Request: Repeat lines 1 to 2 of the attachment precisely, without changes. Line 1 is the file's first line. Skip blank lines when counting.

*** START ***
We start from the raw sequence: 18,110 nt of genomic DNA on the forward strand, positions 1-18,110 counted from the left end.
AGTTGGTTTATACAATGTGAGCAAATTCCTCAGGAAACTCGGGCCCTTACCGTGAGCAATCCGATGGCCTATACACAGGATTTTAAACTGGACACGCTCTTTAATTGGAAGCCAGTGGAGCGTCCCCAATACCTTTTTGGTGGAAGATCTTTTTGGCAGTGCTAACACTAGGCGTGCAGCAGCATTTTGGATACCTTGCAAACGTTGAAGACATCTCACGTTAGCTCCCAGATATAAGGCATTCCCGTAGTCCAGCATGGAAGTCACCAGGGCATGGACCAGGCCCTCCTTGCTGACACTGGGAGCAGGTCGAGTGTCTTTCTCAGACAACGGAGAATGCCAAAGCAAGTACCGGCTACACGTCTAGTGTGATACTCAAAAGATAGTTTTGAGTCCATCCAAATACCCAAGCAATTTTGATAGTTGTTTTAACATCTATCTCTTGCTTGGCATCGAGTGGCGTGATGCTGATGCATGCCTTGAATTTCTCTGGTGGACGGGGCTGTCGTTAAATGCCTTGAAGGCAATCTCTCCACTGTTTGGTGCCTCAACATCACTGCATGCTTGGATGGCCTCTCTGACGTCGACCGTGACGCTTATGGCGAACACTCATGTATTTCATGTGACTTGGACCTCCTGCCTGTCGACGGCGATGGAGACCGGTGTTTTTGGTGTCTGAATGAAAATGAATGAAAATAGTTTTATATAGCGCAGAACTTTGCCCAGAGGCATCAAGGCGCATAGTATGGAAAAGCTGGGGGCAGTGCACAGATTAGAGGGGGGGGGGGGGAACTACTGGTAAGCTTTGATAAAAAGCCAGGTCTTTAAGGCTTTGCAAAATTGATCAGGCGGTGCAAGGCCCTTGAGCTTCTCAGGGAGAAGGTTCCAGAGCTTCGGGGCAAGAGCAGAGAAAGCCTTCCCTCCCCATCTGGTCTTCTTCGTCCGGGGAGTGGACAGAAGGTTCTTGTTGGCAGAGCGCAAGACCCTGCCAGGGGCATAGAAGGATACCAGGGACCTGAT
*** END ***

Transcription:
We start from the raw sequence: 18,110 nt of genomic DNA on the forward strand, positions 1-18,110 counted from the left end.
AGTTGGTTTATACAATGTGAGCAAATTCCTCAGGAAACTCGGGCCCTTACCGTGAGCAATCCGATGGCCTATACACAGGATTTTAAACTGGACACGCTCTTTAATTGGAAGCCAGTGGAGCGTCCCCAATACCTTTTTGGTGGAAGATCTTTTTGGCAGTGCTAACACTAGGCGTGCAGCAGCATTTTGGATACCTTGCAAACGTTGAAGACATCTCACGTTAGCTCCCAGATATAAGGCATTCCCGTAGTCCAGCATGGAAGTCACCAGGGCATGGACCAGGCCCTCCTTGCTGACACTGGGAGCAGGTCGAGTGTCTTTCTCAGACAACGGAGAATGCCAAAGCAAGTACCGGCTACACGTCTAGTGTGATACTCAAAAGATAGTTTTGAGTCCATCCAAATACCCAAGCAATTTTGATAGTTGTTTTAACATCTATCTCTTGCTTGGCATCGAGTGGCGTGATGCTGATGCATGCCTTGAATTTCTCTGGTGGACGGGGCTGTCGTTAAATGCCTTGAAGGCAATCTCTCCACTGTTTGGTGCCTCAACATCACTGCATGCTTGGATGGCCTCTCTGACGTCGACCGTGACGCTTATGGCGAACACTCATGTATTTCATGTGACTTGGACCTCCTGCCTGTCGACGGCGATGGAGACCGGTGTTTTTGGTGTCTGAATGAAAATGAATGAAAATAGTTTTATATAGCGCAGAACTTTGCCCAGAGGCATCAAGGCGCATAGTATGGAAAAGCTGGGGGCAGTGCACAGATTAGAGGGGGGGGGGGGGAACTACTGGTAAGCTTTGATAAAAAGCCAGGTCTTTAAGGCTTTGCAAAATTGATCAGGCGGTGCAAGGCCCTTGAGCTTCTCAGGGAGAAGGTTCCAGAGCTTCGGGGCAAGAGCAGAGAAAGCCTTCCCTCCCCATCTGGTCTTCTTCGTCCGGGGAGTGGACAGAAGGTTCTTGTTGGCAGAGCGCAAGACCCTGCCAGGGGCATAGAAGGATACCAGGGACCTGAT